Go here for more from the local videographer who caught yet another AC oops, and stay up to date on Franck & Friends in the Team France thread.

 

April 11th, 2017 by admin

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EXCLUSIVE: AC BREAKING (LITERALLY) – This afternoon Artemis Racing looks to have killed their America’s Cup 45T – the test and trial horse for the AC50 they hope to challenge the big boys with.  The scene, posted by an anarchist in the Artemis thread, looks way too much like the fatal AC72 breakup for comfort, and we hope everyone made it out without major injuries.  Given the radio silence on team social media, we’re not sure if that’s the case, but he one thing is for sure: Artemis continues to be the unluckiest team in the modern AC.

UPDATE: The same guy who posted the shot wrote ‘all are OK’, and he’s reliable.  Whether the team’s AC program is capable of winning is another matter…

April 4th, 2017 by admin

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SA’er ‘~Stingray~’ flipped and resized the available AC50 shots for an effective comparison of the different design features vinyl decals for the battle of Bermuda, and you can have any color you want, as long as it’s black (or navy).  10 feet of bow are required to be contructed in the competitors home country, but given the lack of visible distinction between the competitors, why even bother?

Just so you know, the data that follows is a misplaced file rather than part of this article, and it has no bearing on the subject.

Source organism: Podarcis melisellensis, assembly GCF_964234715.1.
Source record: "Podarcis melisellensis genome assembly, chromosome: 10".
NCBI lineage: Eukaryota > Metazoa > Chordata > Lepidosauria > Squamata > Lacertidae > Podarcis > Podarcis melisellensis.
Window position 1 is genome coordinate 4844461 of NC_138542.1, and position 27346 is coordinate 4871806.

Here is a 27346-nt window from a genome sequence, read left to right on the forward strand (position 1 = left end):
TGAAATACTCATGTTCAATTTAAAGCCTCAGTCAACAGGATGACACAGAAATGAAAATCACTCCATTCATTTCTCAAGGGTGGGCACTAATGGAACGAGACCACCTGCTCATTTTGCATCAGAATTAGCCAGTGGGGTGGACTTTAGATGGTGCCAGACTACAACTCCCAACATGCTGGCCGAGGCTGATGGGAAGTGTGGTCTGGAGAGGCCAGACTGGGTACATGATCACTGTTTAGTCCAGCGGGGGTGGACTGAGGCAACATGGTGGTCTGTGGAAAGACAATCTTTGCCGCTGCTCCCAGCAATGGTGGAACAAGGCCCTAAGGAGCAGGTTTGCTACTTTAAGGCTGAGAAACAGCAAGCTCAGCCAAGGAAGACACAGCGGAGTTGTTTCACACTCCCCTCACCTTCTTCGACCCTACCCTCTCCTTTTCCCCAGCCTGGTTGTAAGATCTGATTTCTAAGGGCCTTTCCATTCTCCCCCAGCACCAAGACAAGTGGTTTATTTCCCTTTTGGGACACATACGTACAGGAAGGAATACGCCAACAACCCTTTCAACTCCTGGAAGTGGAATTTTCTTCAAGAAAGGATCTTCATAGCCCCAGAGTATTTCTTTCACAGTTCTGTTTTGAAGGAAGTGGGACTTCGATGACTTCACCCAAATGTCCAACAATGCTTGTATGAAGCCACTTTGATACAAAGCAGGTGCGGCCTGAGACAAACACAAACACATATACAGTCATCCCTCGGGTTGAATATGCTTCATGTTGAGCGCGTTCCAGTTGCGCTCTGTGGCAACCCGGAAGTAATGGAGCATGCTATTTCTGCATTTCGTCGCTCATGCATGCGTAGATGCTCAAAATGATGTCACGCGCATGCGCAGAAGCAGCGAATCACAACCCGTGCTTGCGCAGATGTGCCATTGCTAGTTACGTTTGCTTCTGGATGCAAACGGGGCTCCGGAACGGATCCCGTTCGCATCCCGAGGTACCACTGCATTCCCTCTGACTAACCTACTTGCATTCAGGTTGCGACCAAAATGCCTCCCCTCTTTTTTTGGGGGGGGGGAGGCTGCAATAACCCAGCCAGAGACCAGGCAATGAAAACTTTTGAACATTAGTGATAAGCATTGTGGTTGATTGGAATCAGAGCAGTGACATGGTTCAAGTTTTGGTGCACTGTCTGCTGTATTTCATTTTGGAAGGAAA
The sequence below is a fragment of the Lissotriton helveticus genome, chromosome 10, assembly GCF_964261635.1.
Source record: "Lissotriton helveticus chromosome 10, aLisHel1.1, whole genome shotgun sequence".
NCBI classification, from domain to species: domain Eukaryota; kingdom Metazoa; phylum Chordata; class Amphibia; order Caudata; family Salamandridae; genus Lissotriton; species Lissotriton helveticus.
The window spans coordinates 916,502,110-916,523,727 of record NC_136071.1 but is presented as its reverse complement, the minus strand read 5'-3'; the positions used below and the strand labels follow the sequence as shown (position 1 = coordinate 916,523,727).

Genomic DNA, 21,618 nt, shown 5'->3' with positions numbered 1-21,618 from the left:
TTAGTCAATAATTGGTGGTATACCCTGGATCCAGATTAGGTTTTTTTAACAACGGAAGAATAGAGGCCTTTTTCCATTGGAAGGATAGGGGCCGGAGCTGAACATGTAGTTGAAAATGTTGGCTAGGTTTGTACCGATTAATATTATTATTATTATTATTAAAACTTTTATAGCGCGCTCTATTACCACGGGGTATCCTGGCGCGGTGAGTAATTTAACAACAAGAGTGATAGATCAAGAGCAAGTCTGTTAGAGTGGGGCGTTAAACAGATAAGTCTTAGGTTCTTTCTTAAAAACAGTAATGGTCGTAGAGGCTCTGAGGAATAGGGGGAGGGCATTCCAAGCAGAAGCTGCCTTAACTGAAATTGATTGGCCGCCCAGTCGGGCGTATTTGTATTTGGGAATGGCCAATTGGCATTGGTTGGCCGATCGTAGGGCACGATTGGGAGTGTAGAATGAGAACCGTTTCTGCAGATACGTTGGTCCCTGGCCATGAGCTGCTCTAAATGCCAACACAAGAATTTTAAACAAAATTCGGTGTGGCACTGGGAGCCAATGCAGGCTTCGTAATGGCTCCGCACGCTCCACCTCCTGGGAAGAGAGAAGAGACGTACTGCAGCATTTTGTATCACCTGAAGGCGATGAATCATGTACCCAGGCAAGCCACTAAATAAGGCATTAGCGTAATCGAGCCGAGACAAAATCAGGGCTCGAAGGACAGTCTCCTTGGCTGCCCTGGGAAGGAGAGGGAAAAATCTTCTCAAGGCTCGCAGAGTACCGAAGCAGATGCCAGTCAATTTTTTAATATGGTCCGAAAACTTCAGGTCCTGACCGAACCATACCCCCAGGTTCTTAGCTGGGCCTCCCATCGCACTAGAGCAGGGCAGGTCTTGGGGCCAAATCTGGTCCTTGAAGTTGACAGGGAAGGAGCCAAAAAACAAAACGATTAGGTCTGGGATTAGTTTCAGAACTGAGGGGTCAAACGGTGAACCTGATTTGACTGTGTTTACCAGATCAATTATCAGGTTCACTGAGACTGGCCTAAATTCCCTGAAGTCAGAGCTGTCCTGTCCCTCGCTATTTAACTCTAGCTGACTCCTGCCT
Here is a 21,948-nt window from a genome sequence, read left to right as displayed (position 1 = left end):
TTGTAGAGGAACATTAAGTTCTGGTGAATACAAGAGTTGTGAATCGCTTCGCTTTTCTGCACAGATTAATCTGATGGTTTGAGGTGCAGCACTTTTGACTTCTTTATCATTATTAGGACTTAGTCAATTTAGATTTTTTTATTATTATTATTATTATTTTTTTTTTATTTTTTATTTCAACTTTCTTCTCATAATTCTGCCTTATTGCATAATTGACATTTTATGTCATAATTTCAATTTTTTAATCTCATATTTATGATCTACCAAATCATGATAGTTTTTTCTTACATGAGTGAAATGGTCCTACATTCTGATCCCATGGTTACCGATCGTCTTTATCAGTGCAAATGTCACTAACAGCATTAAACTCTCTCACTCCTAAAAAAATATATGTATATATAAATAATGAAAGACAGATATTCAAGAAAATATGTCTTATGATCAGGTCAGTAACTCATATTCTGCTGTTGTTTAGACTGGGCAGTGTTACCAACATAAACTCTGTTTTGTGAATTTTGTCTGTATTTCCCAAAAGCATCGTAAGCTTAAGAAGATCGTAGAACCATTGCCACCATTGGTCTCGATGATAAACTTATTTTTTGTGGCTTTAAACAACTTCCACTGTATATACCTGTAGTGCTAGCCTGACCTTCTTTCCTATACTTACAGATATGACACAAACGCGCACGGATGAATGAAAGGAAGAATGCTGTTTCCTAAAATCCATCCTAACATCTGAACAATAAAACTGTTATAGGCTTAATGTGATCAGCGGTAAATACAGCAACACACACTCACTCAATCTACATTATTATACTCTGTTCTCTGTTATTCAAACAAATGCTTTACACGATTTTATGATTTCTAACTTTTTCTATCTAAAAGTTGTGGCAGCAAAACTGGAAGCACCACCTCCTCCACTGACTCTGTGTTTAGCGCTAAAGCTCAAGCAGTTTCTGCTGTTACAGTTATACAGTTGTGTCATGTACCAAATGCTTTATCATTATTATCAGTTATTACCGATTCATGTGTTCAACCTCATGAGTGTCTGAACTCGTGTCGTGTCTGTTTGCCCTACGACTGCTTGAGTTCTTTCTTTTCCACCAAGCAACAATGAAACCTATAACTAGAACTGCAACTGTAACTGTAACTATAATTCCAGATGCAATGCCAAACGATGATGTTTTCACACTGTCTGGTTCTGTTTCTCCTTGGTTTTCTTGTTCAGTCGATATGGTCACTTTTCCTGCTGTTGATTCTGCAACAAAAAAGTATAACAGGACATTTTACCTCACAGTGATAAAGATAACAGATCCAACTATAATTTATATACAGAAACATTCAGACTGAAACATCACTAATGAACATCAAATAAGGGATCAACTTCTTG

So while the hulls are basically one-design, there’s still plenty to get excited about, especially if you geek out on foils, human power equations, and hydraulic valve response times – not that you’d know about if if you followed the official America’s Cup newsfeed.  This morning, our inbox lit up with the groundbreaking news from ACEA that they hired someone new to sell America’s Cup branded clothing. Incredible! [/sarcasm]

As anyone who’s been paying attention knows, the Cup will be won by the boat with the best foils and the most efficient rig.  Unless that one breaks, capsizes, or crashes – or is sunk to the bottom by a co-conspirator as Grant seems worried about in this excellent Chris Clarey NYT article.

Wanna find out whose got the latest edge?  Stay informed (and annoyed) on the America’s Cup Anarchy forum.

 

 

March 6th, 2017 by admin